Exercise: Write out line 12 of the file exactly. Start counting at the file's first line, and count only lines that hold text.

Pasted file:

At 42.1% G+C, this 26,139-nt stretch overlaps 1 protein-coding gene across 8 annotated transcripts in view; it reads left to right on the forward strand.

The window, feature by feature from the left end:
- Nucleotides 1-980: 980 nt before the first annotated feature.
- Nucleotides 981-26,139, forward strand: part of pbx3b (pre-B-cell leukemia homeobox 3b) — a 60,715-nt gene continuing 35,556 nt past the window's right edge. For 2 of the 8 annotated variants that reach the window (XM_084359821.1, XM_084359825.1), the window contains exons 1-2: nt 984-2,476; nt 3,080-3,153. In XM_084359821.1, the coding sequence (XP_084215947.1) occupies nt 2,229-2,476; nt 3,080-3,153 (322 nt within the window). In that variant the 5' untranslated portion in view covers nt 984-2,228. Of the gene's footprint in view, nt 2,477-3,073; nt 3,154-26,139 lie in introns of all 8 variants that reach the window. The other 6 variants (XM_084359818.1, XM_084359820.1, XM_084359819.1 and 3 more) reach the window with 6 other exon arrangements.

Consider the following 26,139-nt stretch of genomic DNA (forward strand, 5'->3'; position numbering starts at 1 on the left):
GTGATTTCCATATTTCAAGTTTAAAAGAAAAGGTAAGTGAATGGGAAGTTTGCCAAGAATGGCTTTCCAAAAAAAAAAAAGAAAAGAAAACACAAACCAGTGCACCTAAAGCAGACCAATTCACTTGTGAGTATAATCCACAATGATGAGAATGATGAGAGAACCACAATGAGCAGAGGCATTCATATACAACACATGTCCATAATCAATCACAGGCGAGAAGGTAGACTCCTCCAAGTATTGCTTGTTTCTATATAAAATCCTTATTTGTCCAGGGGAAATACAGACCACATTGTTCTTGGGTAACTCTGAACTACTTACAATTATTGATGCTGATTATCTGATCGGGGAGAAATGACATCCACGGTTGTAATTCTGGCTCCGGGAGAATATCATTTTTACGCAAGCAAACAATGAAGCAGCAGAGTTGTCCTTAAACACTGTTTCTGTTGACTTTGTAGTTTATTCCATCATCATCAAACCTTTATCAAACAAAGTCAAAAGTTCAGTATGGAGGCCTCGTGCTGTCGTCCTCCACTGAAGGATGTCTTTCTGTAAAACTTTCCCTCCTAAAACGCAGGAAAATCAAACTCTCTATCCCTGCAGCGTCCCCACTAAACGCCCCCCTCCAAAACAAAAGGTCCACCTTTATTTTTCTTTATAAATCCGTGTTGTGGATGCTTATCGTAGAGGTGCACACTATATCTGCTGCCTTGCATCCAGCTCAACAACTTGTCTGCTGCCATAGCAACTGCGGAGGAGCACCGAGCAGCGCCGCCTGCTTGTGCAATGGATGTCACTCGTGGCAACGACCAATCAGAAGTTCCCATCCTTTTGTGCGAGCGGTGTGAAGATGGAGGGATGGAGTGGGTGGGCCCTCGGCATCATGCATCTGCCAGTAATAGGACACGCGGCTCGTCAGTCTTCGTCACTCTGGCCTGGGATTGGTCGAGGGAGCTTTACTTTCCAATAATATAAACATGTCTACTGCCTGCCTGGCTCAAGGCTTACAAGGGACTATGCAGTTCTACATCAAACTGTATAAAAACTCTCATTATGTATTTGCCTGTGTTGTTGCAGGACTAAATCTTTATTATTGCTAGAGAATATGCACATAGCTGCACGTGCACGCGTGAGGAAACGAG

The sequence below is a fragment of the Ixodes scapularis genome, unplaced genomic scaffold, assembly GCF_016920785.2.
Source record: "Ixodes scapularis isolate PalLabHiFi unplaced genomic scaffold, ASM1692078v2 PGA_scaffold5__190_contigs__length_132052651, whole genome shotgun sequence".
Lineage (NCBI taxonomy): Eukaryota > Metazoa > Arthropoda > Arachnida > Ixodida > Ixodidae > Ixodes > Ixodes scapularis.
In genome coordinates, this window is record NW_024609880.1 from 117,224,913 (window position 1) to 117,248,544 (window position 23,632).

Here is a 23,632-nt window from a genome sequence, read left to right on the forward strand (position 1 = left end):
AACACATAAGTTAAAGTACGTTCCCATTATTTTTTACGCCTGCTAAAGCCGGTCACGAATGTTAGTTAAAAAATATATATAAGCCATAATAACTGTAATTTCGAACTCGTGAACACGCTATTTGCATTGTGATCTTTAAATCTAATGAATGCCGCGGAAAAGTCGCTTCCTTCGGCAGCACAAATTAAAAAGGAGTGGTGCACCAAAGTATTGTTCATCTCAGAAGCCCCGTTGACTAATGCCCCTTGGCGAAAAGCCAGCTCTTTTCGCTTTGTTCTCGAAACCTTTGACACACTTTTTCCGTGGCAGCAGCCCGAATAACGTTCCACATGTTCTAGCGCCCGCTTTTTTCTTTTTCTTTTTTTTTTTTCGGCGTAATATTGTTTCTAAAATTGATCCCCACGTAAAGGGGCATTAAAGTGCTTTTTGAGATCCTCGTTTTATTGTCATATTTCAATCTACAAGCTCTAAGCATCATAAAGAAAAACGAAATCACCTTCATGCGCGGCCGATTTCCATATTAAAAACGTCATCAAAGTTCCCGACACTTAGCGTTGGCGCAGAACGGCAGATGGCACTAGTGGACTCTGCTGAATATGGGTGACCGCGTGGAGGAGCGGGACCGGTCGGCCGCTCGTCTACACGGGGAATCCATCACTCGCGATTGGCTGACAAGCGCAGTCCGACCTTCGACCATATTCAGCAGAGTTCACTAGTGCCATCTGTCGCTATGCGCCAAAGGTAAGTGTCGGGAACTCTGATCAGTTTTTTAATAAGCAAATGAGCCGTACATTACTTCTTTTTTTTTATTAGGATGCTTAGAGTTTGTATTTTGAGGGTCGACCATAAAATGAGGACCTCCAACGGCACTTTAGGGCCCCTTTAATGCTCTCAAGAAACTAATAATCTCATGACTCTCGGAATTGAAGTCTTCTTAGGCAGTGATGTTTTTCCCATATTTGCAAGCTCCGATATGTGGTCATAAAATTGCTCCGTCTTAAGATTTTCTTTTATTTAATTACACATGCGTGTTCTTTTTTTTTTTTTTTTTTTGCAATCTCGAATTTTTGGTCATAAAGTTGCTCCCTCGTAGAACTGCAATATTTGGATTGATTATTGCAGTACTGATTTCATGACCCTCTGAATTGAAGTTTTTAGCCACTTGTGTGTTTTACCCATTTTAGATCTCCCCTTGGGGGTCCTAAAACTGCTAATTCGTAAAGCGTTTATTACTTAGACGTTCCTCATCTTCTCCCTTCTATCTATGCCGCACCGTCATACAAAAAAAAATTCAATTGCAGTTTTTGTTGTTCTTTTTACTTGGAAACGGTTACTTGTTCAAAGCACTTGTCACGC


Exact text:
AACACATAAGTTAAAGTACGTTCCCATTATTTTTTACGCCTGCTAAAGCCGGTCACGAATGTTAGTTAAAAAATATATATAAGCCATAATAACTGTAATTTCGAACTCGTGAACACGCTATTTGCATTGTGATCTTTAAATCTAATGAATGCCGCGGAAAAGTCGCTTCCTTCGGCAGCACAAATTAAAAAGGAGTGGTGCACCAAAGTATTGTTCATCTCAGAAGCCCCGTTGACTAATGCCCCTTGGCGAAAAGCCAGCTCTTTTCGCTTTGTTCTCGAAACCTTTGACACACTTTTTCCGTGGCAGCAGCCCGAATAACGTTCCACATGTTCTAGCGCCCGCTTTTTTCTTTTTCTTTTTTTTTTTTCGGCGTAATATTGTTTCTAAAATTGATCCCCACGTAAAGGGGCATTAAAGTGCTTTTTGAGATCCTCGTTTTATTGTCATATTTCAATCTACAAGCTCTAAGCATCATAAAGAAAAACGAAATCACCTTCATGCGCGGCCGATTTCCATATTAAAAACGTCATCAAAGTTCCCGACACTTAGCGTTGGCGCAGAACGGCAGATGGCACTAGTGGACTCTGCTGAATATGGGTGACCGCGTGGAGGAGCGGGACCGGTCGGCCGCTCGTCTACACGGGGAATCCATCACTCGCGATTGGCTGACAAGCGCAGTCCGACCTTCGACCATATTCAGCAGAGTTCACTAGTGCCATCTGTCGCTATGCGCCAAAGGTAAGTGTCGGGAACTCTGATCAGTTTTTTAATAAGCAAATGAGCCGTACATTACTTCTTTTTTTTTATTAGGATGCTTAGAGTTTGTATTTTGAGGGTCGACCATAAAATGAGGACCTCCAACGGCACTTTAGGGCCCCTTTAATGCTCTCAAGAAACTAATAATCTCATGACTCTCGGAATTGAAGTCTTCTTAGGCAGTGATGTTTTTCCCATATTTGCAAGCTCCGATATGTGGTCATAAAATTGCTCCGTCTTAAGATTTTCTTTTATTTAATTACACATGCGTGTTCTTTTTTTTTTTTTTTTTTTGCAATCTCGAATTTTTGGTCATAAAGTTGCTCCCTCGTAGAACTGCAATATTTGGATTGATTATTGCAGTACTGATTTCATGACCCTCTGAATTGAAGTTTTTAGCCACTTGTGTGTTTTACCCATTTTAGATCTCCCCTTGGGGGTCCTAAAACTGCTAATTCGTAAAGCGTTTATTACTTAGACGTTCCTCATCTTCTCCCTTCTATCTATGCCGCACCGTCATACAAAAAAAAATTCAATTGCAGTTTTTGTTGTTCTTTTTACTTGGAAACGGTTACTTGTTCAAAGCACTTGTCACGC